Grand Teton in Winter: 9 Adventurous Ways to Enjoy the Park

Sunset offers epic views in Grand Teton National Park.
Sunset offers epic views in Grand Teton National Park. Jeff Gunn
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Grand Teton National Park is a year-round playground for Jackson locals. While summer brings caravans of RVers and visitors galore, winter in Grand Teton is the quieter season when locals go for a cross-country ski under the famous peaks or even along the park road while it's closed to vehicles. Other enticing options: hop aboard a fat bike, strap on some snowshoes, or grab your four-legged friend for a snowy walk. Without the crowds and commotion during summer, the park transforms into a magical winter wonderland under a blanket of white and adds a whole new sense of wonder to any exploration.

But enjoying adventure in winter can take a little more prep and planning. The park offers advice on the essentials of a winter outing, including water and high-energy snacks, sunscreen, a first-aid kit, space blanket, headlamp, navigational equipment, sunglasses, and extra warm clothes, among other items. Also important to note: The park doesn't mark or flag trails in the winter time, so be sure you know where you're going (and be mindful that winter weather can make visibility tough and quickly fill in your tracks!).

As always, be sure to check the weather and avalanche forecast before venturing out and, if you're heading into avalanche terrain, be sure you have the skills, experience, knowledge, and equipment to stay safe. With that, here are nine awesome adventures to check out in Grand Teton in winter.

1. Join a ranger-led snowshoe hike.

Let a ranger show you the way on a ranger-guided snowshoe hike .  From mid-December through mid-March, hikes are offered several times a week from the Taggart Lake Trailhead. This winter, the two-hour hikes are typically held on Mondays, Wednesdays, Fridays, and Saturdays at 1:30 pm and 3:30 pm. Call 307-739-3399 for more information or to sign up. Snowshoe rentals are often available for a suggested donation of $5.

2. Savor fresh lines on a backcountry ski.

Experienced backcountry skiers can enjoy some turns on peaks like Maverick and 25 Short.
Experienced backcountry skiers can enjoy some turns on peaks like Maverick and 25 Short. Sebastian Werner

Experienced backcountry skiers can find some great lines in the park. Local skiers enjoy 25 Short, which is known as one of the easier Grand Teton National Park peaks, but be aware that it still requires extensive backcountry experience. Wimpy's is another favorite that offers a 3,000-foot line combined with one of the shorter approaches in the park. Maverick is located between 25 Short and Wimpy's, and it's another local favorite. Before heading out, be sure to check the avalanche forecast and have the appropriate skills, knowledge, equipment, and experience to travel safely in avalanche terrain.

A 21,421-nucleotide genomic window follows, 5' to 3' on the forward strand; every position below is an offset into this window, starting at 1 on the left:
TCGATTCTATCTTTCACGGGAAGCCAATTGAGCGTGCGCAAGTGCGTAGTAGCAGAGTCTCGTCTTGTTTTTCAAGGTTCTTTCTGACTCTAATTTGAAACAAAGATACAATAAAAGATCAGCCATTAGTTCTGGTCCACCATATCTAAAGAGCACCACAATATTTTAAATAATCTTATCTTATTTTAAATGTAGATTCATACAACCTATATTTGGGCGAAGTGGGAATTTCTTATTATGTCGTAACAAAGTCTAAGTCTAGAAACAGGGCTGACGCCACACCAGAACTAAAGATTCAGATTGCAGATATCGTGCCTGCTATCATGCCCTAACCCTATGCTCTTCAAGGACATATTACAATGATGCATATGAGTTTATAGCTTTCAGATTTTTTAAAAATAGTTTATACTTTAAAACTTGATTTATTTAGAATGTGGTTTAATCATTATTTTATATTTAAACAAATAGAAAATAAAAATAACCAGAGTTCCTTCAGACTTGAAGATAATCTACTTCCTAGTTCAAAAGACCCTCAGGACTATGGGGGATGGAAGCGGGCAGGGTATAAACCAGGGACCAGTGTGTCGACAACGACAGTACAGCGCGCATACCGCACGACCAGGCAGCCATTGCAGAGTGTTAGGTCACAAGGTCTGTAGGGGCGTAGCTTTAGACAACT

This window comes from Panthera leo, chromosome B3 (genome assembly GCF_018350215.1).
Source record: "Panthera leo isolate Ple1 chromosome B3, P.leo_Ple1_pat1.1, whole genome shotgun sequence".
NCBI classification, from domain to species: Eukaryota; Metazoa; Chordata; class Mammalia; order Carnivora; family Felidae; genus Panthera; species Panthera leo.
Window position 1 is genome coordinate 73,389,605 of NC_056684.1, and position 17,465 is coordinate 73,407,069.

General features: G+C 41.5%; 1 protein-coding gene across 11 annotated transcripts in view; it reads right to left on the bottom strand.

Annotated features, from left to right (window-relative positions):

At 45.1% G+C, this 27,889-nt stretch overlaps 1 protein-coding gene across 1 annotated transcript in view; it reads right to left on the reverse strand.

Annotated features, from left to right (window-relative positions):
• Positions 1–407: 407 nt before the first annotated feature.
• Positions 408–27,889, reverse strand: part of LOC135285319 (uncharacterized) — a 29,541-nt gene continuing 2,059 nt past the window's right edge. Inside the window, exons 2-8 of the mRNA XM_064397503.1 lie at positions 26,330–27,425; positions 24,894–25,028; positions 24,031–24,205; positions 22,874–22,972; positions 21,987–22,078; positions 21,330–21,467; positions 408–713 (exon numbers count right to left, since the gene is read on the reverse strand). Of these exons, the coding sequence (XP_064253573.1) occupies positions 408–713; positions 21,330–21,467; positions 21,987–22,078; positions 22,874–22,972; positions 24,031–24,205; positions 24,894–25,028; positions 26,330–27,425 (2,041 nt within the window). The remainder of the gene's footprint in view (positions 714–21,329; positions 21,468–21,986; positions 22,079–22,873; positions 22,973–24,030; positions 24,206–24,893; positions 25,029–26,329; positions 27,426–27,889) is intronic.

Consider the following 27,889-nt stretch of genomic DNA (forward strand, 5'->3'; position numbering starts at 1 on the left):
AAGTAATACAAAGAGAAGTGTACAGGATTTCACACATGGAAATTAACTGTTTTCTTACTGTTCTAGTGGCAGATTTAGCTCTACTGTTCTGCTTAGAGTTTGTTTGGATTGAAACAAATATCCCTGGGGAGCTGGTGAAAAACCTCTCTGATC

3. Cross-country ski to Jenny Lake.

Kick and glide under the Tetons on this eight-mile round-trip journey to Jenny Lake . Begin at the Bradley and Taggart Lakes trailhead and enjoy spectacular scenery on this fairly flat route that only features 200 feet of elevation change.

4. Explore Moose-Wilson Road on skis or snowshoes.

Pack up your gear and cross-country ski in for a picnic.
Pack up your gear and cross-country ski in for a picnic. Mitch Barrie

Skate skiers and classic skiers alike will enjoy gliding along Moose-Wilson Road. Several miles of the road are closed in winter, offering a great place for cross-country skiing or snowshoeing. You can start from the Granite Canyon Trailhead (past Teton Village) or from the the northern end of the road off of the Teton Park Road.

5. Go for a snowy walk with a four-legged friend.

Not a skier or snowshoeing fan? Don't fret: Unless there's been a recent heavy snowfall, you can typically walk along the snow-covered park road without snowshoes. The road is groomed for classic and skate skiing, and one lane is reserved for skiing while the other lane is open to walkers and snowshoers.

Bring your dog along for the adventure, too, if you have it on a leash under six feet long. You do have to stay on the road, though. (Dogs are only allowed on Teton Park Road and Moose-Wilson Road).

6. Snowshoe to Taggart Lake.

Slip into some snowshoes to explore the park in winter.
Slip into some snowshoes to explore the park in winter. Mt Hood Territory

The plowed Teton Park Road ends right at Bradley and Taggart Lakes Trailhead, which is a perfect place to get out and explore. Snowshoe to Taggart Lake for a four-mile route with rolling hills or head out on the four-mile Taggart-Beaver Creek Loop, which includes about 500 feet of climbing along sometimes steep hills.

7. Picnic on the Phelps Lake Overlook.

Head up to Phelps Lake Overlook and enjoy gorgeous views of the lake without the crowds of summer. This 5.2-mile round trip snowshoe has about 730 feet of climbing. Looking for a slightly mellower route? Head to Phelps Lake itself, which is a moderate four-mile round trip with 300 feet of climbing.

8. Pedal around the park with a fat-tire bike.

Keep an eye out for wildlife as you explore Grand Teton National Park.
Keep an eye out for wildlife as you explore Grand Teton National Park. Jeff Gunn

Pedal your way along the park roads on a fat-tire bike. Many miles are open to bikers, but be sure to reference the park's map to see where bikes are allowed in winter. Snow bikes are not allowed to travel over snow in the park, so stick to plowed roads and be sure to observe winter wildlife closures.

9. Fuel up post-adventure at Dornan's.

After a day of play, stop at Dornan's for some pizza and an adult beverage. Perched on a bar stool, you can see the Cathedral Group of the Tetons through the panoramic windows on a clear day. Be sure to stop by on Mondays for Hootenanny open-mic nights.

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